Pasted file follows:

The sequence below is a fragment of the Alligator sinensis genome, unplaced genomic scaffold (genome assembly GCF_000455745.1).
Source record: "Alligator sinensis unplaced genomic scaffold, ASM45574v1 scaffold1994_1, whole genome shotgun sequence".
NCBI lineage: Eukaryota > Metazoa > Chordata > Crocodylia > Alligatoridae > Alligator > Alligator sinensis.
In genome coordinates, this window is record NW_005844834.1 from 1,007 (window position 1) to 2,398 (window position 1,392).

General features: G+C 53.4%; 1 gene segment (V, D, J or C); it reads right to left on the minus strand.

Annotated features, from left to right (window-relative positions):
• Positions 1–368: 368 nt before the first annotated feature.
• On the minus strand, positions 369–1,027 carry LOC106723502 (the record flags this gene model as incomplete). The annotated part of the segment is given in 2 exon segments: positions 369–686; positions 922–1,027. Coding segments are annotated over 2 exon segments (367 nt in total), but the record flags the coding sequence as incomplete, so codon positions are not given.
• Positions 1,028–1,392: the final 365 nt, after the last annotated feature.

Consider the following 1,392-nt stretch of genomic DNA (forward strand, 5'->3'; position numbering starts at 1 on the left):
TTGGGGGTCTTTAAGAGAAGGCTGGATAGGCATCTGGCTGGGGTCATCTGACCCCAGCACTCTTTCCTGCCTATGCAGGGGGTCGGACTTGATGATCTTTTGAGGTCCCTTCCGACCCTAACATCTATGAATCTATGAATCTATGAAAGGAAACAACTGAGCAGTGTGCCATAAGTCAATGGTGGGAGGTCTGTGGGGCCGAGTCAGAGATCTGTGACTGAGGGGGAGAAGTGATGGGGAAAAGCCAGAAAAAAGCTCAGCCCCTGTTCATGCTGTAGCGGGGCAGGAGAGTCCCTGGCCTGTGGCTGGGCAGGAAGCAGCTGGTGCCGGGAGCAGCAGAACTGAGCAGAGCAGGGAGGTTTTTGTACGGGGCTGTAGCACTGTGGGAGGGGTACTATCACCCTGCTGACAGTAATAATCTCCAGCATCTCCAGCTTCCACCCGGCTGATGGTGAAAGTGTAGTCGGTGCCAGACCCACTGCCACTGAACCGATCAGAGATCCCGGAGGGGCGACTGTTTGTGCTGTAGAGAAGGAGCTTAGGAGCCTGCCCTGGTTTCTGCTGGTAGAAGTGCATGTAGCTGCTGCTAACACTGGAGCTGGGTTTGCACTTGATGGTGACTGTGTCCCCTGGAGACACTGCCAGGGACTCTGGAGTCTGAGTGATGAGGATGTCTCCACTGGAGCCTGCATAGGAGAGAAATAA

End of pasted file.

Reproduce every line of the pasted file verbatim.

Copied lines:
The sequence below is a fragment of the Alligator sinensis genome, unplaced genomic scaffold (genome assembly GCF_000455745.1).
Source record: "Alligator sinensis unplaced genomic scaffold, ASM45574v1 scaffold1994_1, whole genome shotgun sequence".
NCBI lineage: Eukaryota > Metazoa > Chordata > Crocodylia > Alligatoridae > Alligator > Alligator sinensis.
In genome coordinates, this window is record NW_005844834.1 from 1,007 (window position 1) to 2,398 (window position 1,392).

General features: G+C 53.4%; 1 gene segment (V, D, J or C); it reads right to left on the minus strand.

Annotated features, from left to right (window-relative positions):
• Positions 1–368: 368 nt before the first annotated feature.
• On the minus strand, positions 369–1,027 carry LOC106723502 (the record flags this gene model as incomplete). The annotated part of the segment is given in 2 exon segments: positions 369–686; positions 922–1,027. Coding segments are annotated over 2 exon segments (367 nt in total), but the record flags the coding sequence as incomplete, so codon positions are not given.
• Positions 1,028–1,392: the final 365 nt, after the last annotated feature.

Consider the following 1,392-nt stretch of genomic DNA (forward strand, 5'->3'; position numbering starts at 1 on the left):
TTGGGGGTCTTTAAGAGAAGGCTGGATAGGCATCTGGCTGGGGTCATCTGACCCCAGCACTCTTTCCTGCCTATGCAGGGGGTCGGACTTGATGATCTTTTGAGGTCCCTTCCGACCCTAACATCTATGAATCTATGAATCTATGAAAGGAAACAACTGAGCAGTGTGCCATAAGTCAATGGTGGGAGGTCTGTGGGGCCGAGTCAGAGATCTGTGACTGAGGGGGAGAAGTGATGGGGAAAAGCCAGAAAAAAGCTCAGCCCCTGTTCATGCTGTAGCGGGGCAGGAGAGTCCCTGGCCTGTGGCTGGGCAGGAAGCAGCTGGTGCCGGGAGCAGCAGAACTGAGCAGAGCAGGGAGGTTTTTGTACGGGGCTGTAGCACTGTGGGAGGGGTACTATCACCCTGCTGACAGTAATAATCTCCAGCATCTCCAGCTTCCACCCGGCTGATGGTGAAAGTGTAGTCGGTGCCAGACCCACTGCCACTGAACCGATCAGAGATCCCGGAGGGGCGACTGTTTGTGCTGTAGAGAAGGAGCTTAGGAGCCTGCCCTGGTTTCTGCTGGTAGAAGTGCATGTAGCTGCTGCTAACACTGGAGCTGGGTTTGCACTTGATGGTGACTGTGTCCCCTGGAGACACTGCCAGGGACTCTGGAGTCTGAGTGATGAGGATGTCTCCACTGGAGCCTGCATAGGAGAGAAATAA